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About Gerald Rustic

Understanding how the Earth's climate has changed in the past is critical to understanding present and future climate change. My research focuses on climate variability on human timescales, specifically the El Niño Southern Oscillation (ENSO). ENSO is the largest source of interannual climate variability and has profound impacts on human societies. In my research, I look at how ENSO has changed in the past at at the sub-centennial, millennial, and on orbital or glacial-interglacial timescales over the past 1000, 10,000 and 100,000+ years. Deep-sea sediments are valuable archives of past ocean conditions. We can reconstruct past ocean states by examining the geochemistry of the preserved shells (or tests) of tiny creatures called foraminifera preserved in these sediments or by looking at changes in organic molecules left by phytoplankton. These geochemical clues allow us to observe past ocean conditions and to help us better understand the climate system and the complex and varied relationship between overall climatic conditions and climate variability.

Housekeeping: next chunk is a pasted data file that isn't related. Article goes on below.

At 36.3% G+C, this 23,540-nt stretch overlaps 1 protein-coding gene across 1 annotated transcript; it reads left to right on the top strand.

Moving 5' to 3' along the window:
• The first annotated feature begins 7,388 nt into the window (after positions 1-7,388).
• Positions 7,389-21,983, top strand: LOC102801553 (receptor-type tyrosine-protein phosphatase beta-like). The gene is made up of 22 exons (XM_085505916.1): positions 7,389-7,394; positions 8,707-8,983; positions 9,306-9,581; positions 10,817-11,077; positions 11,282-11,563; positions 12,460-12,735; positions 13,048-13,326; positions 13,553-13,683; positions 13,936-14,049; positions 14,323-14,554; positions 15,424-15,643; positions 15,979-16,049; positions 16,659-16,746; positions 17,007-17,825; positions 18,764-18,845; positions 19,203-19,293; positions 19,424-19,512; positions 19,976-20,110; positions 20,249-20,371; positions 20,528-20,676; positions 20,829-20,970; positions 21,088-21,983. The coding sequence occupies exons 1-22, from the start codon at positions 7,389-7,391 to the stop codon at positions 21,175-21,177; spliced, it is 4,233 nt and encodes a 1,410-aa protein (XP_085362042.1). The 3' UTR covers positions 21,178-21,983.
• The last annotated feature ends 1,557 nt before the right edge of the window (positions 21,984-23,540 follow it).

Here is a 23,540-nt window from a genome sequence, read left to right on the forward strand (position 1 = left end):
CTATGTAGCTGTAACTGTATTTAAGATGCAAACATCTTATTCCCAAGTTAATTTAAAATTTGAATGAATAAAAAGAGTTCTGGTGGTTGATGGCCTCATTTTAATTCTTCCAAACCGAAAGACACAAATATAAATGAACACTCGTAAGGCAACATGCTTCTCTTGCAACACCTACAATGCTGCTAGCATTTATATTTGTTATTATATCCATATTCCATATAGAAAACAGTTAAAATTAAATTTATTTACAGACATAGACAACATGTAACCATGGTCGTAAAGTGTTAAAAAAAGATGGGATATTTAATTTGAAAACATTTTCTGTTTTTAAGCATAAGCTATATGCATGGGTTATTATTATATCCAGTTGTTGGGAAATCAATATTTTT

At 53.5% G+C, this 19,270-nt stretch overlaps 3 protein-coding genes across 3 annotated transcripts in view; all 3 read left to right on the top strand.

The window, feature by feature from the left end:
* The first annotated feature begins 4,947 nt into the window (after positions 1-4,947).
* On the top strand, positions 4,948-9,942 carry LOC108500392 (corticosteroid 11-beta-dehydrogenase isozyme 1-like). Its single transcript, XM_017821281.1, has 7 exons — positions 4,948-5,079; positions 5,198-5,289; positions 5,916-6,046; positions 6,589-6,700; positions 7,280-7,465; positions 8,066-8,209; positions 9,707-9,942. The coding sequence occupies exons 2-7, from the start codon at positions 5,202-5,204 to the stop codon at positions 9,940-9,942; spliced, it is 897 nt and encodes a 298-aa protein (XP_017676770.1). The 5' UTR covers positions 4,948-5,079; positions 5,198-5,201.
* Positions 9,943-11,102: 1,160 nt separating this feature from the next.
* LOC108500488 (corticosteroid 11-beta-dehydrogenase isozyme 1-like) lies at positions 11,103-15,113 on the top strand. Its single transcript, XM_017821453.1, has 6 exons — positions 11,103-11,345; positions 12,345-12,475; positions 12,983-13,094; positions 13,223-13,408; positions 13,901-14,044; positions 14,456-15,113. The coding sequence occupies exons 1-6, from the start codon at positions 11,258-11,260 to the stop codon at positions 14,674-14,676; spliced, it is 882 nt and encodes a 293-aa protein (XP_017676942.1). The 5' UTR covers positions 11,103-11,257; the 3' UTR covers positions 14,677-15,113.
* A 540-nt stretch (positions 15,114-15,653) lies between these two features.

Positions

2017 - Present Assistant Professor, Geology, Rowan University School of Earth & Environment
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